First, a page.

But, getting back to Harry Grigg and Clifford Irving - what did Harry think of the movie?  The 2007 film, starring Richard Gere and Alfred Molina as partners in crime, is a funny riff on the book, sometimes improvised by the actors.  That’s appropriate, considering the fact that Irving went through frantic brainstorming sessions to whip up the fake autobiography, and then had to manufacture elaborate lies on the fly for an audience of McGraw-Hill executives.  Harry Grigg's verdict that “it wasn’t very accurate,” may be apropos, but it’s still a good movie.

The book is a fun read as well, although I was hoping for more Harry.  He’s only in the few pages Kathy had already shared with me, but I’m enjoying it.  I downloaded the ePub version, the second time this week I’ve made that choice, because, while I prefer having a physical volume that I can keep on my nightstand and dog-ear or mark my place with my folded reading glasses, the electronic versions are exhaustively indexed and microscopically searchable.  I already owned a used copy of LaVonne J. Perkins’ “D. C. Oakes - Family, Friends, & Foe,” but downloaded one from the iTunes Bookstore a few days ago so I could quickly root out every mention of Oakes’ ill-fated infant daughters, after realizing that the death of one of them is commemorated in the Pikes Peak photo.

D. C. Oakes, you may recall, was such a relentless promoter of the new town of Denver City, that he was remembered as the architect of the Pikes Peak Gold Rush, especially by disappointed gold-seekers who buried him in effigy along the trail during their tired trek home.  During some of his own travels between Iowa and Denver, Oakes encountered angry mobs and sham graves that had been marked with epitaphs such as, “Here lies D. C. Oakes, Killed for aiding the Pike’s Peak hoax.”  Embittered miners with empty pockets declared that it was no accident that “Oakes” rhymed with “hoax.”  So I’ve recently added two books to my electronic bookshelf, both about great American hoaxes, one set in the 19th century, one in the 20th.  In both cases a descendant of Captain John Lovewell is caught in the spotlight as he stands innocently near the margins.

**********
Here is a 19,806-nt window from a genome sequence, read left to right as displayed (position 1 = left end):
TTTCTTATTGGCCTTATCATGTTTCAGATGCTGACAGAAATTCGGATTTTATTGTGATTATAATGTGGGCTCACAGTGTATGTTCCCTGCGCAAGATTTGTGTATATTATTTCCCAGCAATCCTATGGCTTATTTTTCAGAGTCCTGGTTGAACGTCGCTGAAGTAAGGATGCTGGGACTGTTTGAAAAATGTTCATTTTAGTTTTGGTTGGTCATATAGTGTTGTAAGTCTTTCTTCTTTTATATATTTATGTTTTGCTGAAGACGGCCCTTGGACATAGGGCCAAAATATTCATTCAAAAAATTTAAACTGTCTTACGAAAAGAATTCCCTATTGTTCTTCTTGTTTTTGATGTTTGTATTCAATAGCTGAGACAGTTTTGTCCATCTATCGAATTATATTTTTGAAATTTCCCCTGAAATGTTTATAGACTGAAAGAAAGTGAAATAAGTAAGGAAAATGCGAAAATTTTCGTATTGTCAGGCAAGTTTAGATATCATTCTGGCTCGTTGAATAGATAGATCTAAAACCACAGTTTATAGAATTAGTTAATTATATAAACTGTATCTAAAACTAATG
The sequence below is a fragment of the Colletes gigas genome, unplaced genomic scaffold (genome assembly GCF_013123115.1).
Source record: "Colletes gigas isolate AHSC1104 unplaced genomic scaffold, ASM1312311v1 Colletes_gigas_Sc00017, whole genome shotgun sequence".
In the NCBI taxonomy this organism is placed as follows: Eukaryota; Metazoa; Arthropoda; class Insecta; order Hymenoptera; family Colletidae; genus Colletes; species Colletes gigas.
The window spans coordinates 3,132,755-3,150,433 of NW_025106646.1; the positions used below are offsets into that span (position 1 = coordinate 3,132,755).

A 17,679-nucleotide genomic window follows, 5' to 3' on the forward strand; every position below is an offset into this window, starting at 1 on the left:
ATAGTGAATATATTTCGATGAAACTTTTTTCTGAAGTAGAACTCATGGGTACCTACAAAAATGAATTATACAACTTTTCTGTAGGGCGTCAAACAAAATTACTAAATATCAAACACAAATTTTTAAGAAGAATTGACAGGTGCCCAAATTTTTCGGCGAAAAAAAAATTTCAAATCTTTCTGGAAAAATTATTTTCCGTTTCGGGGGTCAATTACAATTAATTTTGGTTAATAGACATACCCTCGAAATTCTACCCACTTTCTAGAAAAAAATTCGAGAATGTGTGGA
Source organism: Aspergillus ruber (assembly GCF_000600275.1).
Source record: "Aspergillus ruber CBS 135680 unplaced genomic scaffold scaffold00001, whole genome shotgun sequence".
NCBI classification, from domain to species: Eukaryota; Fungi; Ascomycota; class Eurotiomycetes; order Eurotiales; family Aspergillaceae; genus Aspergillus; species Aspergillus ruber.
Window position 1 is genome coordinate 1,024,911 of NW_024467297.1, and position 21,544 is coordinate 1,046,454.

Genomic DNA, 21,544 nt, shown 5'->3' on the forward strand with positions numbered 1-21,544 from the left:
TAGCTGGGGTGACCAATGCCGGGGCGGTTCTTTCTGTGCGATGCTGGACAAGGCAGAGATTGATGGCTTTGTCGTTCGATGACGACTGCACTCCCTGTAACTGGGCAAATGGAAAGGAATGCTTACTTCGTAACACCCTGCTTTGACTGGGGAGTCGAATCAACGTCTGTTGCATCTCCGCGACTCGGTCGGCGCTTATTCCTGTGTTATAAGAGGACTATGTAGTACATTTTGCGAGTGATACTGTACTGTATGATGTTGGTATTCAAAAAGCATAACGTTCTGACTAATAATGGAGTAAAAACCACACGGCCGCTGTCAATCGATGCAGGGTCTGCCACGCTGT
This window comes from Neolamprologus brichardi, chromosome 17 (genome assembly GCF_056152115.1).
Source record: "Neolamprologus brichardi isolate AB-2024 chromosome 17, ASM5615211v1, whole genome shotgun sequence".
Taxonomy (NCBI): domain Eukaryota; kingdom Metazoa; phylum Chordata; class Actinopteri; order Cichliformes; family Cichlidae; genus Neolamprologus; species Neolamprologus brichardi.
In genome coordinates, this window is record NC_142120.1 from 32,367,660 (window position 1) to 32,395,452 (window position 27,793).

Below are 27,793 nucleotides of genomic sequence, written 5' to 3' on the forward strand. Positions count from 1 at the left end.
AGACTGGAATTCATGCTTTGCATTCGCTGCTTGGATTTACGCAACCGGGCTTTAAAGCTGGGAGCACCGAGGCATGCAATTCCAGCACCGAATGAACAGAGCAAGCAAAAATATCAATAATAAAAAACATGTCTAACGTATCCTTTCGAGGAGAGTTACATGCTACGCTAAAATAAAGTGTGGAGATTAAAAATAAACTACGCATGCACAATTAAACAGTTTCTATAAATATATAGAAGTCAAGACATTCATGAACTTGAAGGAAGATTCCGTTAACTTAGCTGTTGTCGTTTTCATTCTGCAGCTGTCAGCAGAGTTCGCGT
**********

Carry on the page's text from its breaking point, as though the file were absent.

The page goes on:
I’m by no means finished with Marguerite Lovewell, by the way.  Just yesterday I discovered that she was chosen as the featured soprano for the Ellis Club of Los Angeles in their closing concert of the summer season in 1914.  The news item is a small one, leaving room for the big news of the day, the upcoming bout wherein “Great White Hope" Jim Jeffries would get his clock cleaned by Jack Johnson.  The clipping from the Topeka newspaper made me feel better about my own typographical mishaps.  In it, Marguerite’s given name is spelled three different ways - and remember, this was her hometown paper.  So if you find yourself  stymied in your Internet searches, remember that a little creative misspelling sometimes helps.

I don’t plan on giving up until I have a picture of Marguerite onstage in costume as Meevya the Moon  Maiden from the world premiere of the operetta at Fitchburg in 1913.  There has to be one, somewhere in the archival libraries of composers Stoddard and Berton, or the Whalom Opera Company.  If only Harry Grigg were still around, I could hand him the job.  Oh, and if Dave Lovewell happens to read this - that thing we talked about that you wanted - I’ve collected the summer clothes and they’re on their way.  


© Dale Switzer 2016  dale@lovewellhistory.com